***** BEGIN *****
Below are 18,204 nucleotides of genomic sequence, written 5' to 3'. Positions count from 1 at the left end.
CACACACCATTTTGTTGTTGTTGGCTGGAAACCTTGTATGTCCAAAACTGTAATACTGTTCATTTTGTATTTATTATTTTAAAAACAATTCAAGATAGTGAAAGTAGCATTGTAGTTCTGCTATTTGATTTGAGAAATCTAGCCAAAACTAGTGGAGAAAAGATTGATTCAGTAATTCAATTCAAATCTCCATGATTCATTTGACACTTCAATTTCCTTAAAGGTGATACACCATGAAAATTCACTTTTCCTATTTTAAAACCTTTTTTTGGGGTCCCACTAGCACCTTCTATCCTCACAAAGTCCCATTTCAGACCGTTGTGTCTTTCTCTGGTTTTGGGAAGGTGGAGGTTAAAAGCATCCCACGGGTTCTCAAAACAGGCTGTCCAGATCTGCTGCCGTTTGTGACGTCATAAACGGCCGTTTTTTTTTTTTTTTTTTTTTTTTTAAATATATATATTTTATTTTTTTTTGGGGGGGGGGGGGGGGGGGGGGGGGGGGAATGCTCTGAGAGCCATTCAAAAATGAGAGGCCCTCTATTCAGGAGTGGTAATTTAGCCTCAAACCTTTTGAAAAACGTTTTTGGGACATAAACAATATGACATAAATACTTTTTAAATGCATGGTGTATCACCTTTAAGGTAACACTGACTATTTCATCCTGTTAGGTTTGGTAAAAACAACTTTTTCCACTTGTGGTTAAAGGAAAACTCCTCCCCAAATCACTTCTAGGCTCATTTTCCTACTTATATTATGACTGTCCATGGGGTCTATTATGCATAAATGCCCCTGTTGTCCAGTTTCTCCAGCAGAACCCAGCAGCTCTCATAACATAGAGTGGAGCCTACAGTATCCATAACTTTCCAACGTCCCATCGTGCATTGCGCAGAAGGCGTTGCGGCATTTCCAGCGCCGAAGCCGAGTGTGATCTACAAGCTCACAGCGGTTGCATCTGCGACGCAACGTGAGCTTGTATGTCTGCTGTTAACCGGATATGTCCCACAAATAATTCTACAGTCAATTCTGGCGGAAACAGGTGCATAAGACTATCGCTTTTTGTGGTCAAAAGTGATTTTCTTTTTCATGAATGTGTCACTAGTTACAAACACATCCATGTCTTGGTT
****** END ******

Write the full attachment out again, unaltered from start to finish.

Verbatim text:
Below are 18,204 nucleotides of genomic sequence, written 5' to 3'. Positions count from 1 at the left end.
CACACACCATTTTGTTGTTGTTGGCTGGAAACCTTGTATGTCCAAAACTGTAATACTGTTCATTTTGTATTTATTATTTTAAAAACAATTCAAGATAGTGAAAGTAGCATTGTAGTTCTGCTATTTGATTTGAGAAATCTAGCCAAAACTAGTGGAGAAAAGATTGATTCAGTAATTCAATTCAAATCTCCATGATTCATTTGACACTTCAATTTCCTTAAAGGTGATACACCATGAAAATTCACTTTTCCTATTTTAAAACCTTTTTTTGGGGTCCCACTAGCACCTTCTATCCTCACAAAGTCCCATTTCAGACCGTTGTGTCTTTCTCTGGTTTTGGGAAGGTGGAGGTTAAAAGCATCCCACGGGTTCTCAAAACAGGCTGTCCAGATCTGCTGCCGTTTGTGACGTCATAAACGGCCGTTTTTTTTTTTTTTTTTTTTTTTTTAAATATATATATTTTATTTTTTTTTGGGGGGGGGGGGGGGGGGGGGGGGGGGGAATGCTCTGAGAGCCATTCAAAAATGAGAGGCCCTCTATTCAGGAGTGGTAATTTAGCCTCAAACCTTTTGAAAAACGTTTTTGGGACATAAACAATATGACATAAATACTTTTTAAATGCATGGTGTATCACCTTTAAGGTAACACTGACTATTTCATCCTGTTAGGTTTGGTAAAAACAACTTTTTCCACTTGTGGTTAAAGGAAAACTCCTCCCCAAATCACTTCTAGGCTCATTTTCCTACTTATATTATGACTGTCCATGGGGTCTATTATGCATAAATGCCCCTGTTGTCCAGTTTCTCCAGCAGAACCCAGCAGCTCTCATAACATAGAGTGGAGCCTACAGTATCCATAACTTTCCAACGTCCCATCGTGCATTGCGCAGAAGGCGTTGCGGCATTTCCAGCGCCGAAGCCGAGTGTGATCTACAAGCTCACAGCGGTTGCATCTGCGACGCAACGTGAGCTTGTATGTCTGCTGTTAACCGGATATGTCCCACAAATAATTCTACAGTCAATTCTGGCGGAAACAGGTGCATAAGACTATCGCTTTTTGTGGTCAAAAGTGATTTTCTTTTTCATGAATGTGTCACTAGTTACAAACACATCCATGTCTTGGTT